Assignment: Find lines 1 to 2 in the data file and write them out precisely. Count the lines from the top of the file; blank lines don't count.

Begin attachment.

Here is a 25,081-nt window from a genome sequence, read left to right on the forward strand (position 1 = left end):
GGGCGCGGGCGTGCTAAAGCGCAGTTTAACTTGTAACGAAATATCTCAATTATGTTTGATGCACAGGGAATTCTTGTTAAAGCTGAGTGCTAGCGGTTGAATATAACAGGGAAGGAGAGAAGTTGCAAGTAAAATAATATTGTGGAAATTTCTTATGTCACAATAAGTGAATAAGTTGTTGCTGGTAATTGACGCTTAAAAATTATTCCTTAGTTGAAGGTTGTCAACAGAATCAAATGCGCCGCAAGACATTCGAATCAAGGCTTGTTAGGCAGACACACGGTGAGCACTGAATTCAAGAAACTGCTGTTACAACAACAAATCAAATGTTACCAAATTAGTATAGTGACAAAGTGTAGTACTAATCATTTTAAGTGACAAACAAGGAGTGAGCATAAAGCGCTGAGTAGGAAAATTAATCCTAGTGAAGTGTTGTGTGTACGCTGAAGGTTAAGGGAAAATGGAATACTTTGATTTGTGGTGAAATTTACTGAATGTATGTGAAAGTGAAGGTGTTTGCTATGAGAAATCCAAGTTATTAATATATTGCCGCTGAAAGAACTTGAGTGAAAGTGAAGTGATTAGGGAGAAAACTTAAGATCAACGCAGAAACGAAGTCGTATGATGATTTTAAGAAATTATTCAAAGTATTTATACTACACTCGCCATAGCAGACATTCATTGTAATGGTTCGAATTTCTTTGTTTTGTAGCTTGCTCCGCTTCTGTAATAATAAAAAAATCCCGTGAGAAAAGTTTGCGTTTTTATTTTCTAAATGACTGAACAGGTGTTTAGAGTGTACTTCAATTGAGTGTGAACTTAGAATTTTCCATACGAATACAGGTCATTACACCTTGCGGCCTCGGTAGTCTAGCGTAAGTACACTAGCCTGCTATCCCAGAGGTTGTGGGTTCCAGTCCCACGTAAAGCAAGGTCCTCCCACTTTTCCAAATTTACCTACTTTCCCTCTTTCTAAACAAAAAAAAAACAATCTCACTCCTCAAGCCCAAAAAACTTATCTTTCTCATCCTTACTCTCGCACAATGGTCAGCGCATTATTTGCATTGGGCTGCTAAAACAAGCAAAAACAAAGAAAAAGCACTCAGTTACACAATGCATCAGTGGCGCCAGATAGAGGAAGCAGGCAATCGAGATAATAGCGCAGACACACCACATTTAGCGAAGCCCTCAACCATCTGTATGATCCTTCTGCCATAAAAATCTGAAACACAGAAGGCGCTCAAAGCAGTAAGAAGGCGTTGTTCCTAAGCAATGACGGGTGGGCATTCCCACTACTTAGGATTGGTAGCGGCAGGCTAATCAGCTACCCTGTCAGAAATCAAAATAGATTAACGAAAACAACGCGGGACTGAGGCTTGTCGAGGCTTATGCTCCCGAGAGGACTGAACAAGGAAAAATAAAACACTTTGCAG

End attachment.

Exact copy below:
Here is a 25,081-nt window from a genome sequence, read left to right on the forward strand (position 1 = left end):
GGGCGCGGGCGTGCTAAAGCGCAGTTTAACTTGTAACGAAATATCTCAATTATGTTTGATGCACAGGGAATTCTTGTTAAAGCTGAGTGCTAGCGGTTGAATATAACAGGGAAGGAGAGAAGTTGCAAGTAAAATAATATTGTGGAAATTTCTTATGTCACAATAAGTGAATAAGTTGTTGCTGGTAATTGACGCTTAAAAATTATTCCTTAGTTGAAGGTTGTCAACAGAATCAAATGCGCCGCAAGACATTCGAATCAAGGCTTGTTAGGCAGACACACGGTGAGCACTGAATTCAAGAAACTGCTGTTACAACAACAAATCAAATGTTACCAAATTAGTATAGTGACAAAGTGTAGTACTAATCATTTTAAGTGACAAACAAGGAGTGAGCATAAAGCGCTGAGTAGGAAAATTAATCCTAGTGAAGTGTTGTGTGTACGCTGAAGGTTAAGGGAAAATGGAATACTTTGATTTGTGGTGAAATTTACTGAATGTATGTGAAAGTGAAGGTGTTTGCTATGAGAAATCCAAGTTATTAATATATTGCCGCTGAAAGAACTTGAGTGAAAGTGAAGTGATTAGGGAGAAAACTTAAGATCAACGCAGAAACGAAGTCGTATGATGATTTTAAGAAATTATTCAAAGTATTTATACTACACTCGCCATAGCAGACATTCATTGTAATGGTTCGAATTTCTTTGTTTTGTAGCTTGCTCCGCTTCTGTAATAATAAAAAAATCCCGTGAGAAAAGTTTGCGTTTTTATTTTCTAAATGACTGAACAGGTGTTTAGAGTGTACTTCAATTGAGTGTGAACTTAGAATTTTCCATACGAATACAGGTCATTACACCTTGCGGCCTCGGTAGTCTAGCGTAAGTACACTAGCCTGCTATCCCAGAGGTTGTGGGTTCCAGTCCCACGTAAAGCAAGGTCCTCCCACTTTTCCAAATTTACCTACTTTCCCTCTTTCTAAACAAAAAAAAAACAATCTCACTCCTCAAGCCCAAAAAACTTATCTTTCTCATCCTTACTCTCGCACAATGGTCAGCGCATTATTTGCATTGGGCTGCTAAAACAAGCAAAAACAAAGAAAAAGCACTCAGTTACACAATGCATCAGTGGCGCCAGATAGAGGAAGCAGGCAATCGAGATAATAGCGCAGACACACCACATTTAGCGAAGCCCTCAACCATCTGTATGATCCTTCTGCCATAAAAATCTGAAACACAGAAGGCGCTCAAAGCAGTAAGAAGGCGTTGTTCCTAAGCAATGACGGGTGGGCATTCCCACTACTTAGGATTGGTAGCGGCAGGCTAATCAGCTACCCTGTCAGAAATCAAAATAGATTAACGAAAACAACGCGGGACTGAGGCTTGTCGAGGCTTATGCTCCCGAGAGGACTGAACAAGGAAAAATAAAACACTTTGCAG